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Discussion Starter #1
Fished the evening from 8 till 12 with a float rod set up and a spinning rod.

Fished the float rod with frozen sandeels. Got a nice take close in with the bait set at twenty feet, but the fish crashed into the rocks and kelp and snapped me off after a few seconds - assumed it was a decent pollock.

Shortened the float to twelve feet and fished 15 yards out, immediately the float disappeared. Hooked and landed a nice 4 1/2 lb pollock.

Nothing else happening at 12 feet so lengthened to 16 feet and fished hard against the rocks. Got a bite and landed a small red codling of about 1/2lb.

Had a couple of other nibbles on the float rod, but nothing happened with them.

Tried the spinning rod with a dexter wedge and got a couple of pulls, but never hooked up. Gave up with the spinning rod after a while, as the float had a habit of springing into life just as I had cast.

Enjoyable night.
 

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Sounds like a good night......I'm dying for a shot back up there. Doesn't look likely so far due to work. There are so many new bits I want to try, especialy round on the downies side where I had a good catch in the winter - the kelp was so thick round there, just screams summer codling.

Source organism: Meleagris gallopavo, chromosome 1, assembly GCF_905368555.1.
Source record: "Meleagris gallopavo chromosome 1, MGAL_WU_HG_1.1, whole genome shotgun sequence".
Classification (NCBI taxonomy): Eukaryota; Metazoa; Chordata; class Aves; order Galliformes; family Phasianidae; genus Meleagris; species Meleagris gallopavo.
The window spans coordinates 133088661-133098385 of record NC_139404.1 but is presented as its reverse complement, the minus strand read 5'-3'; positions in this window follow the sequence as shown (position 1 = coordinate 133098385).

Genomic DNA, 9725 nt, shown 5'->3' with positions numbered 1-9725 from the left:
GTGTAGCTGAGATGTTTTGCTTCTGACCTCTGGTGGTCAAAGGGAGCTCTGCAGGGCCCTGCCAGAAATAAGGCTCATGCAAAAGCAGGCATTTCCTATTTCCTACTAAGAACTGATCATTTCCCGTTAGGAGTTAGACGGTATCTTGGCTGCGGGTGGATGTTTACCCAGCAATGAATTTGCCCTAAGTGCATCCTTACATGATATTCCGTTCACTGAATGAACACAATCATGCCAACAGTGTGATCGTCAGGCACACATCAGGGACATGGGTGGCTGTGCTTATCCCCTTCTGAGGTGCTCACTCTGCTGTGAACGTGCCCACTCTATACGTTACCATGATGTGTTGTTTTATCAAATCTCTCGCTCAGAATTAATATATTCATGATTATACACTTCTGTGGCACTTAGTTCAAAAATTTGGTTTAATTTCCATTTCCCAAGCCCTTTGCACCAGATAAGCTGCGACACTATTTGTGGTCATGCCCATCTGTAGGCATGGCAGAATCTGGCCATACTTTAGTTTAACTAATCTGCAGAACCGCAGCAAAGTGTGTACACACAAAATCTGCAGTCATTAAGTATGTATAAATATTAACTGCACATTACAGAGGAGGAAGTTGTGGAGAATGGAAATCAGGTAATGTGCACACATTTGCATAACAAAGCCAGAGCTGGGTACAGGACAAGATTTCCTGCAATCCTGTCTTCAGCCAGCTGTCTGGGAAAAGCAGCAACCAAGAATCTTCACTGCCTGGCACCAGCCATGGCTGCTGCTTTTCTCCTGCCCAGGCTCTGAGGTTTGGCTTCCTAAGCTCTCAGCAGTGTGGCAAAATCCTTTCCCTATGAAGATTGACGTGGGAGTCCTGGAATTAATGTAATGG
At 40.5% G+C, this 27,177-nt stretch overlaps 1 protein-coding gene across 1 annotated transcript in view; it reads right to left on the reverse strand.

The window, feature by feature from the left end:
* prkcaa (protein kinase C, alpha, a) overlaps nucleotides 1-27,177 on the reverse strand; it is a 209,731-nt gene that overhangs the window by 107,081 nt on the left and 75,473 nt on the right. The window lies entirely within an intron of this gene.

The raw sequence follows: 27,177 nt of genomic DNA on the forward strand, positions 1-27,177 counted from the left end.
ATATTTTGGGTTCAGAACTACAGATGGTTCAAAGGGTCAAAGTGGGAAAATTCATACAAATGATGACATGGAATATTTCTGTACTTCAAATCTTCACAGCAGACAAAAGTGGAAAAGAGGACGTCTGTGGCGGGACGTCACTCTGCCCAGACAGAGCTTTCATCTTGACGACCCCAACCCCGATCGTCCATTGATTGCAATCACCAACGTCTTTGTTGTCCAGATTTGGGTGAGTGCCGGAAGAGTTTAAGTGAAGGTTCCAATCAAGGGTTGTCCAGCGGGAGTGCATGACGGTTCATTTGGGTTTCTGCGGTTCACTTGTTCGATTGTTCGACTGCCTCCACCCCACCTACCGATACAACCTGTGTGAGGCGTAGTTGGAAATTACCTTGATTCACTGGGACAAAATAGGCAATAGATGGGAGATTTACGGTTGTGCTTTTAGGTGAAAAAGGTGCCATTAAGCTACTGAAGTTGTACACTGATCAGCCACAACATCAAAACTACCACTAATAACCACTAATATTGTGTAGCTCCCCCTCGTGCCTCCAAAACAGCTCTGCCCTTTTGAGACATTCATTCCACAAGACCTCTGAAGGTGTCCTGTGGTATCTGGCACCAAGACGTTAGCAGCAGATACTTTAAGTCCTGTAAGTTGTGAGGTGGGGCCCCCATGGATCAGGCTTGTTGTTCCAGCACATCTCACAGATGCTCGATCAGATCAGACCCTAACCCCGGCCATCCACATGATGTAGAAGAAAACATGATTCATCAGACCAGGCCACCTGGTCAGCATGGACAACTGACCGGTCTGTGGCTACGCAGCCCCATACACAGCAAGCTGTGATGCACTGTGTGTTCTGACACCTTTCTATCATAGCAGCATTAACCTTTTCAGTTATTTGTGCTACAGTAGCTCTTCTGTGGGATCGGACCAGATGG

The pollock fishing also has some potential, I think you will lose as many as you land but great sport on light tackle. For now I will just read what you lot catch on here...jealous as hell..............lol.
 

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hi lewister going up that way on sunday what bit of portlethan did u fish not done much summer fishing up that way all winter codhunter
 

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http://www.worldseafishing.com/index.php?option=com_content&task=view&id=360&Itemid=47

Have a read of the attached link. There are two marks listed there. I fished the bothy mark the other night. If you have fished there before, you will know which one it is.

When I have fished the other mark (ships stern) I has always found that it is a poor summer mark, but a better winter one. (Although great for Mackerel in August)

Watch out for the lobster creel lines, they are very long, and easy to cast across and get snagged on. Hopefully they will have moved them somewhere else by the time you get there. I had one close by that I managed to avoid.

First time I have used frozen sandeels here - won't be the last. I am told by one guy that he freelined ragworm around the Portlethen area for Pollock with a lot of success. I will give that a go next time.

Good luck

Steve
 

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Looks like a good mark to try, been fishing around the red rock recently and only a few small cod and pollock to show for it. Think me and my mate need some practice in the old casting department to broaden our fishing range though.

Anything happening around Findon?
 

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Discussion Starter #6